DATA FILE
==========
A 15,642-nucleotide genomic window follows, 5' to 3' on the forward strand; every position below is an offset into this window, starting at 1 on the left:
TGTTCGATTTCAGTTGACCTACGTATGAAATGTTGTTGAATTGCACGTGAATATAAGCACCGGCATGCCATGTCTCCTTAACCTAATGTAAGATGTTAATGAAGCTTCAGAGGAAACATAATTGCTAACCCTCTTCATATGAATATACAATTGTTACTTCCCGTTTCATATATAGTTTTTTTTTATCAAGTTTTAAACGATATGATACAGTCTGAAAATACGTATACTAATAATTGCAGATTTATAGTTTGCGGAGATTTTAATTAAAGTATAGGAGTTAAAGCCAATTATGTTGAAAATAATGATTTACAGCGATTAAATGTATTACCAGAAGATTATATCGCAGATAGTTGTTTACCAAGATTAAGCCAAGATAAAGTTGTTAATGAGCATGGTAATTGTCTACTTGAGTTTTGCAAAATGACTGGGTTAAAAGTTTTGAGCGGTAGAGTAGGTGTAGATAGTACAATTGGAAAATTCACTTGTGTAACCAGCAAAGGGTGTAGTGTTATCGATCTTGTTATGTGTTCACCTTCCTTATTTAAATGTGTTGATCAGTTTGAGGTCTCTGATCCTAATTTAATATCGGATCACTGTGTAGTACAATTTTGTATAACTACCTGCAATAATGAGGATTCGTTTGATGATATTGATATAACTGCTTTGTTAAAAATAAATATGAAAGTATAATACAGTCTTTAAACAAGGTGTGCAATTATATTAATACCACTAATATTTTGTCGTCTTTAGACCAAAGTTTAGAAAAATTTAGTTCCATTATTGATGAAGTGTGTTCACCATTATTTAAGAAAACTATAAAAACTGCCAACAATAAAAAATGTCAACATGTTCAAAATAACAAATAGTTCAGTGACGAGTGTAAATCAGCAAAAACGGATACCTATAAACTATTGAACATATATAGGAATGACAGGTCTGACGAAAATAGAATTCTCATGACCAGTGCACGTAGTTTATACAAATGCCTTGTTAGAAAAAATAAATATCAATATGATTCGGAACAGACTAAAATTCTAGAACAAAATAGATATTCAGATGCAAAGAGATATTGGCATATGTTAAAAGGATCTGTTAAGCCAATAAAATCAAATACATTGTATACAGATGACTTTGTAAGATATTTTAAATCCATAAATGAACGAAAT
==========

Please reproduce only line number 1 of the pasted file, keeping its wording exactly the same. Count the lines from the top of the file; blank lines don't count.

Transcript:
A 15,642-nucleotide genomic window follows, 5' to 3' on the forward strand; every position below is an offset into this window, starting at 1 on the left: